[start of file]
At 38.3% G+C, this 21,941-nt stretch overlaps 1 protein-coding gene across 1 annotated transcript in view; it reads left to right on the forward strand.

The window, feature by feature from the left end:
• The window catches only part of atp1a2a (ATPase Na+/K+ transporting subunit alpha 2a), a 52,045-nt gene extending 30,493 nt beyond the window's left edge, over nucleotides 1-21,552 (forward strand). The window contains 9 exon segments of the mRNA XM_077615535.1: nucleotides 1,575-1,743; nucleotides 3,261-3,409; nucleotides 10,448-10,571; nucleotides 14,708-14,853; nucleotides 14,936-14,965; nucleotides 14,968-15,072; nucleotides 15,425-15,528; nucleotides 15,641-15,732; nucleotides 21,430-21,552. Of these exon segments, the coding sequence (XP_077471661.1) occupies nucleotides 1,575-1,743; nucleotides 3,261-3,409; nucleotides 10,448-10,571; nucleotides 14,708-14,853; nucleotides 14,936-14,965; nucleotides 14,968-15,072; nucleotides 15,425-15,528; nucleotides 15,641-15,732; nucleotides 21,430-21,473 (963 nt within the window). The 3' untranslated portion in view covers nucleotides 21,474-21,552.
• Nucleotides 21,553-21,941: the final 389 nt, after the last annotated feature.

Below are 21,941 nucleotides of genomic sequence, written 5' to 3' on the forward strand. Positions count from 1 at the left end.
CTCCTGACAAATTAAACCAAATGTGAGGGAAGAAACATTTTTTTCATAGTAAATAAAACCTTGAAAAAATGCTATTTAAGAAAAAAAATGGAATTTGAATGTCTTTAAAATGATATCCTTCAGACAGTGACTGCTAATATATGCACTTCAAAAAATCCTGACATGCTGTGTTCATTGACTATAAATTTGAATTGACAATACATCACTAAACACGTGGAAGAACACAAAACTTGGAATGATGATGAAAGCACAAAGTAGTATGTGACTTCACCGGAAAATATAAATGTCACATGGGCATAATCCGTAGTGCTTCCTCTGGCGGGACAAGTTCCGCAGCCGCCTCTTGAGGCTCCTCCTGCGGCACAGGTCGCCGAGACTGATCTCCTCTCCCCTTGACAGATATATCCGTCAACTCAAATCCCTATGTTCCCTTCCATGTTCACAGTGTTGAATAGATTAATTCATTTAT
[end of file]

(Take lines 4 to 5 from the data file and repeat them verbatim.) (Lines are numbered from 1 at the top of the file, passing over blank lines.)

• Nucleotides 21,553-21,941: the final 389 nt, after the last annotated feature.

Below are 21,941 nucleotides of genomic sequence, written 5' to 3' on the forward strand. Positions count from 1 at the left end.